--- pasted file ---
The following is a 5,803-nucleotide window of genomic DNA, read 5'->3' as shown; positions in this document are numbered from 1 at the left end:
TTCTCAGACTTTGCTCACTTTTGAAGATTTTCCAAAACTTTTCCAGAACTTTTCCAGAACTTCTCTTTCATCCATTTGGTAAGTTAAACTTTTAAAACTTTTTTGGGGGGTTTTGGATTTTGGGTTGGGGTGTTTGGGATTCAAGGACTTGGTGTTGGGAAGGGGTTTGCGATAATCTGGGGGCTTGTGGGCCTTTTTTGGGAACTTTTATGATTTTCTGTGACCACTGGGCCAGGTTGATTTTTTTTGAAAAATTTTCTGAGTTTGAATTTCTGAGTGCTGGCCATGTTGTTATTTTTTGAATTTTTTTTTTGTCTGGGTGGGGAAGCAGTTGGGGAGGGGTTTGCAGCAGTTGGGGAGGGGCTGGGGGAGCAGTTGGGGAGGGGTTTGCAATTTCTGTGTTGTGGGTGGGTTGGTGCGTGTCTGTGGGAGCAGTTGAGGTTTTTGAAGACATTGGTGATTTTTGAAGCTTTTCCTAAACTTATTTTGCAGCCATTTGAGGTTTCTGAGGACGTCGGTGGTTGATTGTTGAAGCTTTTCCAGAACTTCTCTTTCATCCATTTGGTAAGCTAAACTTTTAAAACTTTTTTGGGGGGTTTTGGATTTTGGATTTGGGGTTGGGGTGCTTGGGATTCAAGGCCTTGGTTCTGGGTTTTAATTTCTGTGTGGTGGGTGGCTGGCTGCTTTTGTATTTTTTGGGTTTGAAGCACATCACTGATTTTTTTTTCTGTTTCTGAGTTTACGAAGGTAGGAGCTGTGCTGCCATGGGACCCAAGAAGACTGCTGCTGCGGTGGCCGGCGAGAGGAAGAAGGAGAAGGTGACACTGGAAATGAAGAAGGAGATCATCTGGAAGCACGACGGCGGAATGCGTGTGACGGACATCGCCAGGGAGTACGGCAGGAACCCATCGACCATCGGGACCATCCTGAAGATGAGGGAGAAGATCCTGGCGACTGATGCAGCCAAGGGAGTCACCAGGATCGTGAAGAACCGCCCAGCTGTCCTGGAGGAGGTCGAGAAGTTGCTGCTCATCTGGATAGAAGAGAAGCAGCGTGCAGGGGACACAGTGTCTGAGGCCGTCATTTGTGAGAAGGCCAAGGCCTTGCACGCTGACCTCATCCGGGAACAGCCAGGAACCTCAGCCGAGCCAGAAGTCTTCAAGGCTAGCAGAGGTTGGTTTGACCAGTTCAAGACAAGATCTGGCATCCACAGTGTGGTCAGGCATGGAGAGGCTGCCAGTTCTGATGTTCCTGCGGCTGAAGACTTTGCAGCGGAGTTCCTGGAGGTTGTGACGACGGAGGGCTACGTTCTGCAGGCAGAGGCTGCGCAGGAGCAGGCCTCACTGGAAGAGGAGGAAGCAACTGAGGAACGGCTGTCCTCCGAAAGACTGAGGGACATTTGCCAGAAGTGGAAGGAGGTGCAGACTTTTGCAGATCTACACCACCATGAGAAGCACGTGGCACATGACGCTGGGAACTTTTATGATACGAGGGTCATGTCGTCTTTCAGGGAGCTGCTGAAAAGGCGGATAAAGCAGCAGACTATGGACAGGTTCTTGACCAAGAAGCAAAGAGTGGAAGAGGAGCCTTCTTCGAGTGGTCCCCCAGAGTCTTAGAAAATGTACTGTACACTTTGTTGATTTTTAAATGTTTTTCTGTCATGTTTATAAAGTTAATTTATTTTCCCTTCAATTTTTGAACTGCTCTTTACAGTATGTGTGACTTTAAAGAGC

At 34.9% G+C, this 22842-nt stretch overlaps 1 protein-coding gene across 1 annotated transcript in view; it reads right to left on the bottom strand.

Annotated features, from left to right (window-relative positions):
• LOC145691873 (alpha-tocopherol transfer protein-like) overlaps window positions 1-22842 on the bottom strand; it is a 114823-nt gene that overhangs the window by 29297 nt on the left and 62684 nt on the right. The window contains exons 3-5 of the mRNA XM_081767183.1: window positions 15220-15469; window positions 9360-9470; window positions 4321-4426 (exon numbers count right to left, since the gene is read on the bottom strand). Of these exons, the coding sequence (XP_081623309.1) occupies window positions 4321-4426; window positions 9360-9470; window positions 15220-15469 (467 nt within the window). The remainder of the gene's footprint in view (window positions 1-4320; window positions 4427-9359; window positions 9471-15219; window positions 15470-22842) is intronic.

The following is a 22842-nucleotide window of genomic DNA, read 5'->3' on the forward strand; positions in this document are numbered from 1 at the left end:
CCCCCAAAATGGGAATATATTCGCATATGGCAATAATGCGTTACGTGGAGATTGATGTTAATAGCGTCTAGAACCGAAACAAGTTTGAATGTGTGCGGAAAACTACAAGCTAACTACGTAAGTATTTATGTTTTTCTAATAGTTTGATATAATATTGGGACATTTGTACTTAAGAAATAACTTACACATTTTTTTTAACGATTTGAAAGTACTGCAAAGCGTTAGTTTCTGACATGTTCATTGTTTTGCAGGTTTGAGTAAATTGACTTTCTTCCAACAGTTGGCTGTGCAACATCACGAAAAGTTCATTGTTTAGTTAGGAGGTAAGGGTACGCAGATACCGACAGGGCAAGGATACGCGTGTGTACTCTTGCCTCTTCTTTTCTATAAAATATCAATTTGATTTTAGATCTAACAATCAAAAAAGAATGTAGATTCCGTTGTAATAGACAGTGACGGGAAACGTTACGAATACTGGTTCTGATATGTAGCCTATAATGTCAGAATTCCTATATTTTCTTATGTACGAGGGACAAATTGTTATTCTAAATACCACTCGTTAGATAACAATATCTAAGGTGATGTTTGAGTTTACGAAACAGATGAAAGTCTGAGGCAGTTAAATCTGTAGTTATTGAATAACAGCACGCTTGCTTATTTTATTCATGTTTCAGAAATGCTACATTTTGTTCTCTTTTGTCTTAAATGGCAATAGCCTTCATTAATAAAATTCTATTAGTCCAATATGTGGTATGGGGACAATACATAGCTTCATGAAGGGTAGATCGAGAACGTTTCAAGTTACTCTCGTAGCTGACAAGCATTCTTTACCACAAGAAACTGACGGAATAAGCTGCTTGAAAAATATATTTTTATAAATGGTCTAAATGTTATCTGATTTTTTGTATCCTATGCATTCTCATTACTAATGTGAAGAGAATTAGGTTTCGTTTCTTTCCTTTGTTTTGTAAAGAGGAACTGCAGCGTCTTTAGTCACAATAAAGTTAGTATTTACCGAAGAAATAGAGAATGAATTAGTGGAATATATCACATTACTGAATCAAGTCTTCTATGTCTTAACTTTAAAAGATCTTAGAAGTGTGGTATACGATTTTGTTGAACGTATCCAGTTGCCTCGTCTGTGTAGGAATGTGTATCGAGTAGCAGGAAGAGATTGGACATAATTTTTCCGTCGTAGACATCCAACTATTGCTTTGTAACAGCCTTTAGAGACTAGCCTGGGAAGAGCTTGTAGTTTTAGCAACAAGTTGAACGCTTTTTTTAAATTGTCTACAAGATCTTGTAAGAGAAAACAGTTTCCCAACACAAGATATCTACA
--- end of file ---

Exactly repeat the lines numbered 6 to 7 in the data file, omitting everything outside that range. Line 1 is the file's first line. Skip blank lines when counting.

The following is a 22842-nucleotide window of genomic DNA, read 5'->3' on the forward strand; positions in this document are numbered from 1 at the left end:
CCCCCAAAATGGGAATATATTCGCATATGGCAATAATGCGTTACGTGGAGATTGATGTTAATAGCGTCTAGAACCGAAACAAGTTTGAATGTGTGCGGAAAACTACAAGCTAACTACGTAAGTATTTATGTTTTTCTAATAGTTTGATATAATATTGGGACATTTGTACTTAAGAAATAACTTACACATTTTTTTTAACGATTTGAAAGTACTGCAAAGCGTTAGTTTCTGACATGTTCATTGTTTTGCAGGTTTGAGTAAATTGACTTTCTTCCAACAGTTGGCTGTGCAACATCACGAAAAGTTCATTGTTTAGTTAGGAGGTAAGGGTACGCAGATACCGACAGGGCAAGGATACGCGTGTGTACTCTTGCCTCTTCTTTTCTATAAAATATCAATTTGATTTTAGATCTAACAATCAAAAAAGAATGTAGATTCCGTTGTAATAGACAGTGACGGGAAACGTTACGAATACTGGTTCTGATATGTAGCCTATAATGTCAGAATTCCTATATTTTCTTATGTACGAGGGACAAATTGTTATTCTAAATACCACTCGTTAGATAACAATATCTAAGGTGATGTTTGAGTTTACGAAACAGATGAAAGTCTGAGGCAGTTAAATCTGTAGTTATTGAATAACAGCACGCTTGCTTATTTTATTCATGTTTCAGAAATGCTACATTTTGTTCTCTTTTGTCTTAAATGGCAATAGCCTTCATTAATAAAATTCTATTAGTCCAATATGTGGTATGGGGACAATACATAGCTTCATGAAGGGTAGATCGAGAACGTTTCAAGTTACTCTCGTAGCTGACAAGCATTCTTTACCACAAGAAACTGACGGAATAAGCTGCTTGAAAAATATATTTTTATAAATGGTCTAAATGTTATCTGATTTTTTGTATCCTATGCATTCTCATTACTAATGTGAAGAGAATTAGGTTTCGTTTCTTTCCTTTGTTTTGTAAAGAGGAACTGCAGCGTCTTTAGTCACAATAAAGTTAGTATTTACCGAAGAAATAGAGAATGAATTAGTGGAATATATCACATTACTGAATCAAGTCTTCTATGTCTTAACTTTAAAAGATCTTAGAAGTGTGGTATACGATTTTGTTGAACGTATCCAGTTGCCTCGTCTGTGTAGGAATGTGTATCGAGTAGCAGGAAGAGATTGGACATAATTTTTCCGTCGTAGACATCCAACTATTGCTTTGTAACAGCCTTTAGAGACTAGCCTGGGAAGAGCTTGTAGTTTTAGCAACAAGTTGAACGCTTTTTTTAAATTGTCTACAAGATCTTGTAAGAGAAAACAGTTTCCCAACACAAGATATCTACA